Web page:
Thursday, March 30, 2017

BMI Icon Awards

Stevie Nicks receives BMI Icon award, image from

BMI is an organization which collects royalties on behalf of artists. It gives out annual Icon awards in various categories, including country, Latin, London, pop, and urban (later changed to R&B/hip-hop), in honor of what the website calls a songwriter’s “unique and indelible influence on generations of music makers.” The BMI site does not appear to offer any details when these awards were initiated (although the earliest awards appear to be given in 2002) and also fails to provide one easy-access list which would detail all recipients, categories in which they received the award, and the year. As such, the list below is cobbled together from multiple sources to provide as much detail as possible:

  • Bill Anderson (country, 2002)
  • Banda el Recodo de Cruz Lizárraga (Latin, 2013)
  • The Bee Gees (pop, 2007)
  • Chuck Berry (pop, 2002)
  • Birdman (R&B/hip-hop, 2013)
  • Don Black (London, 2010)
  • Bobby Braddock (country, 2011)
  • James Brown (urban, 2002)
  • Mariah Carey (urban, 2012)
  • George Clinton (urban, 2009)
  • Crosby, Stills & Nash (pop, 2006)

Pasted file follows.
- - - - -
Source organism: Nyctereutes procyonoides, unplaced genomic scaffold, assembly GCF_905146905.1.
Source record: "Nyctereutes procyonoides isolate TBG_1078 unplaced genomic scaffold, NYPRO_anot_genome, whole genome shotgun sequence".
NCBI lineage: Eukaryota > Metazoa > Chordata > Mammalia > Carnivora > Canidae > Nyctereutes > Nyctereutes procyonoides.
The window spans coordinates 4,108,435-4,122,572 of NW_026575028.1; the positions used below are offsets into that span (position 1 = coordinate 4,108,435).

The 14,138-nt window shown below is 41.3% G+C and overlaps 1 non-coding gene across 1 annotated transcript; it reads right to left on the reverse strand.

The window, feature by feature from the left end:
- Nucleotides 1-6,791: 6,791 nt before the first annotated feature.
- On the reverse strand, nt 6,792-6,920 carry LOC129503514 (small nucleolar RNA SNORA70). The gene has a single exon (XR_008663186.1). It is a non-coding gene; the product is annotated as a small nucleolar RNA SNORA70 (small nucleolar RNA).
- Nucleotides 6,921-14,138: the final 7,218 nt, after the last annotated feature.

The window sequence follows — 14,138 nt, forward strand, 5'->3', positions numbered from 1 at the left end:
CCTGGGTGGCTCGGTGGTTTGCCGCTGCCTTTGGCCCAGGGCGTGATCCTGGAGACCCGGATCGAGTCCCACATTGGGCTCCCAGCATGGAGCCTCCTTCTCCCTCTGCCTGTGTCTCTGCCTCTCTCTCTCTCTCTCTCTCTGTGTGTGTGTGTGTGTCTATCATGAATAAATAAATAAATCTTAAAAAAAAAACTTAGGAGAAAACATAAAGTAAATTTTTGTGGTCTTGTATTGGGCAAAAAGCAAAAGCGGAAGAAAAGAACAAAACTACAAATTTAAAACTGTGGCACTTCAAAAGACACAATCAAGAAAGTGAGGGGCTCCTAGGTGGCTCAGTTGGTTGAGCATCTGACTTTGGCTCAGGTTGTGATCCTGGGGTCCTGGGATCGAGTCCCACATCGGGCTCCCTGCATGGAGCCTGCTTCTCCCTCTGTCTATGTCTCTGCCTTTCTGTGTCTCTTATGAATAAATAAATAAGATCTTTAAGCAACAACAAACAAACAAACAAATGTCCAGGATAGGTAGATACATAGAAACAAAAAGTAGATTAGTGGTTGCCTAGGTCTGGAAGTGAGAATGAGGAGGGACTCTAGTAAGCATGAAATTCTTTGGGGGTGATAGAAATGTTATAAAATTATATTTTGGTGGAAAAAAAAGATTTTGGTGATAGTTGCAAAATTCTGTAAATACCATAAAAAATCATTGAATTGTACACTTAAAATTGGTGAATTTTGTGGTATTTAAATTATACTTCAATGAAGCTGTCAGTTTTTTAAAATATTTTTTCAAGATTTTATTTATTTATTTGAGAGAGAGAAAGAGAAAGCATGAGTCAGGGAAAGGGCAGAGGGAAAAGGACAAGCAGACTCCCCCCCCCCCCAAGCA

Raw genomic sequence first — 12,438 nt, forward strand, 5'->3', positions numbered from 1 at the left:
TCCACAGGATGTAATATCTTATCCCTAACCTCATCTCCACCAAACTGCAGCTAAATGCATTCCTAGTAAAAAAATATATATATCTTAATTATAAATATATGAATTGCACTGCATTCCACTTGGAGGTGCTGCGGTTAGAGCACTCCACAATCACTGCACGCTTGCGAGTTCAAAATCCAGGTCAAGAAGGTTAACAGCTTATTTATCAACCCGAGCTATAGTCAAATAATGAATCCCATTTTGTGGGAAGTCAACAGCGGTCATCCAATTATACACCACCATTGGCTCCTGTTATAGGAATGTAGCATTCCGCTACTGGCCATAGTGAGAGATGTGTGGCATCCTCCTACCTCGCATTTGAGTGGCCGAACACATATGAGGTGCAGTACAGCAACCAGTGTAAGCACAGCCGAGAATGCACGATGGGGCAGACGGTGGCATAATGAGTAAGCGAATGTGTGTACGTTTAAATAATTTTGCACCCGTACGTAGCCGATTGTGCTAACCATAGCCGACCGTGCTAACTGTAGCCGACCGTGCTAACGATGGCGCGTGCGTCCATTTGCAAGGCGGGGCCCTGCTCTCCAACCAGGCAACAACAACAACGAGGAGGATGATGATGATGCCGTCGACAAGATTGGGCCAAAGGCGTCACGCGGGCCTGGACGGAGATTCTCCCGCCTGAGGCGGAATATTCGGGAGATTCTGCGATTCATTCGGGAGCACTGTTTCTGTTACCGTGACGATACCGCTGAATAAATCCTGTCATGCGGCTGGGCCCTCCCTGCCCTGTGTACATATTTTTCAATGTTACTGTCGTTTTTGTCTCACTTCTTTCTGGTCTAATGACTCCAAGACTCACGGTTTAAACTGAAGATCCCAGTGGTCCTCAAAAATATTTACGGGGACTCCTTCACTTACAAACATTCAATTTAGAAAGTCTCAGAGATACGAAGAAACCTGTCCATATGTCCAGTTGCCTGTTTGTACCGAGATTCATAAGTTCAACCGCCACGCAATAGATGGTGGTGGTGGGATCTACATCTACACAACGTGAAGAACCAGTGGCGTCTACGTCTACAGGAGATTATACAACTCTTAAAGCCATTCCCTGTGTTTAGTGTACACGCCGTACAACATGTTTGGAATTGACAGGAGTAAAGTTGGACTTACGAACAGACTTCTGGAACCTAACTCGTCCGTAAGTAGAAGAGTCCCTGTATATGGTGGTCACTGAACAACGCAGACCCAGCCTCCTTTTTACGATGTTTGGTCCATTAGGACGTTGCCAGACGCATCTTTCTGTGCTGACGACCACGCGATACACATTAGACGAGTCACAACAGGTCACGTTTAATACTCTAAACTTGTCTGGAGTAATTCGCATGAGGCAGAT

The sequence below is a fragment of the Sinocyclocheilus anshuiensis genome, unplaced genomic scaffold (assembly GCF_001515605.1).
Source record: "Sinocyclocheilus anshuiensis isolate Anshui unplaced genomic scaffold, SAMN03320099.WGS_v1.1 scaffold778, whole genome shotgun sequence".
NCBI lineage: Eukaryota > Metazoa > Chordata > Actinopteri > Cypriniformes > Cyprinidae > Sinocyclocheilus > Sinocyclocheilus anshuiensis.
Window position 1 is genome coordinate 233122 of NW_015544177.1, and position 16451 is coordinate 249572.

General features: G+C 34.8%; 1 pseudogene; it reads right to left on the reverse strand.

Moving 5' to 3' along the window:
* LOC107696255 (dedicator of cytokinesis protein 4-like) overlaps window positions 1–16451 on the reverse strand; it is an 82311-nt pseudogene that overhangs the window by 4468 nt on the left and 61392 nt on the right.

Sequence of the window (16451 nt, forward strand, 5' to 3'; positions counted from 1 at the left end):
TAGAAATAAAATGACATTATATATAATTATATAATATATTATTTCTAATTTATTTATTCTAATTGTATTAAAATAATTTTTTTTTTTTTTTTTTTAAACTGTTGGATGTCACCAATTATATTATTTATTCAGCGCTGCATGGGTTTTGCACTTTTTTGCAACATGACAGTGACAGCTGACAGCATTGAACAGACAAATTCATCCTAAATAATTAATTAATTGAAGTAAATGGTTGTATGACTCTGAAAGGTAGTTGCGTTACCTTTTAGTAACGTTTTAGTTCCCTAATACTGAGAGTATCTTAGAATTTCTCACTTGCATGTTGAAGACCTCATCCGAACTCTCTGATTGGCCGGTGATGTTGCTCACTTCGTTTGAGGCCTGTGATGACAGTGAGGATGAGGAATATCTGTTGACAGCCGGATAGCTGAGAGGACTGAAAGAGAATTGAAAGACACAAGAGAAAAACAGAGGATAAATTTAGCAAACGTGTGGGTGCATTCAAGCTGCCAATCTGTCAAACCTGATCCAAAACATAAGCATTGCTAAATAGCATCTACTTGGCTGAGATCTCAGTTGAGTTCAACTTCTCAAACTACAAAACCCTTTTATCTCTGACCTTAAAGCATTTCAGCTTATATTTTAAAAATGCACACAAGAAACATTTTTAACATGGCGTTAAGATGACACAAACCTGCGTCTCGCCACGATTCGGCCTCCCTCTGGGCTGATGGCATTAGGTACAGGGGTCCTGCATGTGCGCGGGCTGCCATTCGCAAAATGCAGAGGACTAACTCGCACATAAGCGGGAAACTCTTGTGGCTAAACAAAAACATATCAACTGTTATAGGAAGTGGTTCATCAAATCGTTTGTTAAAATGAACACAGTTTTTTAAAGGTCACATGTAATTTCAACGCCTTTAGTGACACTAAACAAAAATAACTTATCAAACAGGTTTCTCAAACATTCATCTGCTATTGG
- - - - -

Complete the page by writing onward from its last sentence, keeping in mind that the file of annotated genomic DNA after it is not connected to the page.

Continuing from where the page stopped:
• Charlie Daniels (country, 2005)
  • Ray Davies (London, 2006)
  • Mac Davis (country, 2015)
  • Bo Diddley (pop, 2002)
  • Dean Dillon (country, 2013)
  • Donovan (London 2009)
  • Kenneth “Babyface” Edmonds (urban, 2006)
  • Gloria Estefan (Latin, 2009)
  • Bryan Ferry (London, 2008)
  • John Fogerty (pop, 2010)
  • David Foster (pop, 2011)
  • Peter Gabriel (London, 2007)
  • Kenneth Gamble & Leon Huff (pop, 2009)
  • The Gap Band (urban, 2005)
  • Vince Gill (country, 2014)
  • Graham Gouldman (London, 2015)
  • Al Green (urban, 2004)
  • Juan Luis Guerra (Latin, 2006)
  • Merle Haggard (country, 2006)
  • Daryl Hall & John Oates (pop, 2008)
  • Tom T. Hall (country, 2012)
  • Isaac Hayes (urban, 2003)
  • Holland-Dozier-Holland (pop, 2003)
  • The Jacksons (urban, 2008)
  • Carole King (pop, 2012)
  • Kris Kristofferson (country, 2009)
  • Little Richard (pop, 2002)
  • Los Lobos (Latin, 2016)
  • Los Tigres Del Norte (Latin, 2007)
  • John Lydon (London, 2013)
  • Loretta Lynn (country, 2004)
  • Barry Manilow (pop, 2017)
  • Barry Mann (pop, 2016)
  • Van Morrison (London, 2004)
  • Willie Nelson (country, 2007)
  • Stevie Nicks (pop, 2014)
  • Dolly Parton (country, 2003)
  • Queen (London, 2011)
  • Antonio “L.A.” Reid (urban, 2006)